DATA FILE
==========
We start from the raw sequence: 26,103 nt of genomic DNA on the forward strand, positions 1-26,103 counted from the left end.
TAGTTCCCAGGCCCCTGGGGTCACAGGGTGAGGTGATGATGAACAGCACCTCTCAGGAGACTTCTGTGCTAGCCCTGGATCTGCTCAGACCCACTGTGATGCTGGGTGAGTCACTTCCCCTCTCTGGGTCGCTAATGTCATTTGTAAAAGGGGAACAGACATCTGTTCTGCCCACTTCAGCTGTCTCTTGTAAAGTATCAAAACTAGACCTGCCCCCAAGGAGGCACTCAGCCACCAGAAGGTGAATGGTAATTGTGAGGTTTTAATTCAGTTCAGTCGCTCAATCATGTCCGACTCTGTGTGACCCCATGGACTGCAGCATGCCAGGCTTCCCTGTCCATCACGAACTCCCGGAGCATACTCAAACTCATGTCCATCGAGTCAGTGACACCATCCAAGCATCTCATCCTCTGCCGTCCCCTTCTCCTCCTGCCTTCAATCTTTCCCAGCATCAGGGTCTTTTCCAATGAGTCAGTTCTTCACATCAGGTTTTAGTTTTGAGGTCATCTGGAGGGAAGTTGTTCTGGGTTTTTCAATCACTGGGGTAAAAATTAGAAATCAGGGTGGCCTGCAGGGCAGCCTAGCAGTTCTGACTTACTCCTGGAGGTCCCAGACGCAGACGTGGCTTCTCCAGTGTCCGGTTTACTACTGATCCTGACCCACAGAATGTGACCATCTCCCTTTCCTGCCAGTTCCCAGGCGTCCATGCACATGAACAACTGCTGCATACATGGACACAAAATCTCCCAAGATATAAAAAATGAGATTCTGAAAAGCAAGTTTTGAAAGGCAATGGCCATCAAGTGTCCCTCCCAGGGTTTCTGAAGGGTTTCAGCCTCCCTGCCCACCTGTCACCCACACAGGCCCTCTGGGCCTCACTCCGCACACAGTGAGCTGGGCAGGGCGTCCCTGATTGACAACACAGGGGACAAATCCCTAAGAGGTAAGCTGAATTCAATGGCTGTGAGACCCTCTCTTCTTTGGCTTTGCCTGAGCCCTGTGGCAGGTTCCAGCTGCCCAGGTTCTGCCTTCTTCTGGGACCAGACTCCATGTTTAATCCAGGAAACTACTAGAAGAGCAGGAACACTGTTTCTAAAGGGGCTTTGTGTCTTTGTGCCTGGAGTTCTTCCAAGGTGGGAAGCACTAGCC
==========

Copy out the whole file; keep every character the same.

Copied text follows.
We start from the raw sequence: 26,103 nt of genomic DNA on the forward strand, positions 1-26,103 counted from the left end.
TAGTTCCCAGGCCCCTGGGGTCACAGGGTGAGGTGATGATGAACAGCACCTCTCAGGAGACTTCTGTGCTAGCCCTGGATCTGCTCAGACCCACTGTGATGCTGGGTGAGTCACTTCCCCTCTCTGGGTCGCTAATGTCATTTGTAAAAGGGGAACAGACATCTGTTCTGCCCACTTCAGCTGTCTCTTGTAAAGTATCAAAACTAGACCTGCCCCCAAGGAGGCACTCAGCCACCAGAAGGTGAATGGTAATTGTGAGGTTTTAATTCAGTTCAGTCGCTCAATCATGTCCGACTCTGTGTGACCCCATGGACTGCAGCATGCCAGGCTTCCCTGTCCATCACGAACTCCCGGAGCATACTCAAACTCATGTCCATCGAGTCAGTGACACCATCCAAGCATCTCATCCTCTGCCGTCCCCTTCTCCTCCTGCCTTCAATCTTTCCCAGCATCAGGGTCTTTTCCAATGAGTCAGTTCTTCACATCAGGTTTTAGTTTTGAGGTCATCTGGAGGGAAGTTGTTCTGGGTTTTTCAATCACTGGGGTAAAAATTAGAAATCAGGGTGGCCTGCAGGGCAGCCTAGCAGTTCTGACTTACTCCTGGAGGTCCCAGACGCAGACGTGGCTTCTCCAGTGTCCGGTTTACTACTGATCCTGACCCACAGAATGTGACCATCTCCCTTTCCTGCCAGTTCCCAGGCGTCCATGCACATGAACAACTGCTGCATACATGGACACAAAATCTCCCAAGATATAAAAAATGAGATTCTGAAAAGCAAGTTTTGAAAGGCAATGGCCATCAAGTGTCCCTCCCAGGGTTTCTGAAGGGTTTCAGCCTCCCTGCCCACCTGTCACCCACACAGGCCCTCTGGGCCTCACTCCGCACACAGTGAGCTGGGCAGGGCGTCCCTGATTGACAACACAGGGGACAAATCCCTAAGAGGTAAGCTGAATTCAATGGCTGTGAGACCCTCTCTTCTTTGGCTTTGCCTGAGCCCTGTGGCAGGTTCCAGCTGCCCAGGTTCTGCCTTCTTCTGGGACCAGACTCCATGTTTAATCCAGGAAACTACTAGAAGAGCAGGAACACTGTTTCTAAAGGGGCTTTGTGTCTTTGTGCCTGGAGTTCTTCCAAGGTGGGAAGCACTAGCC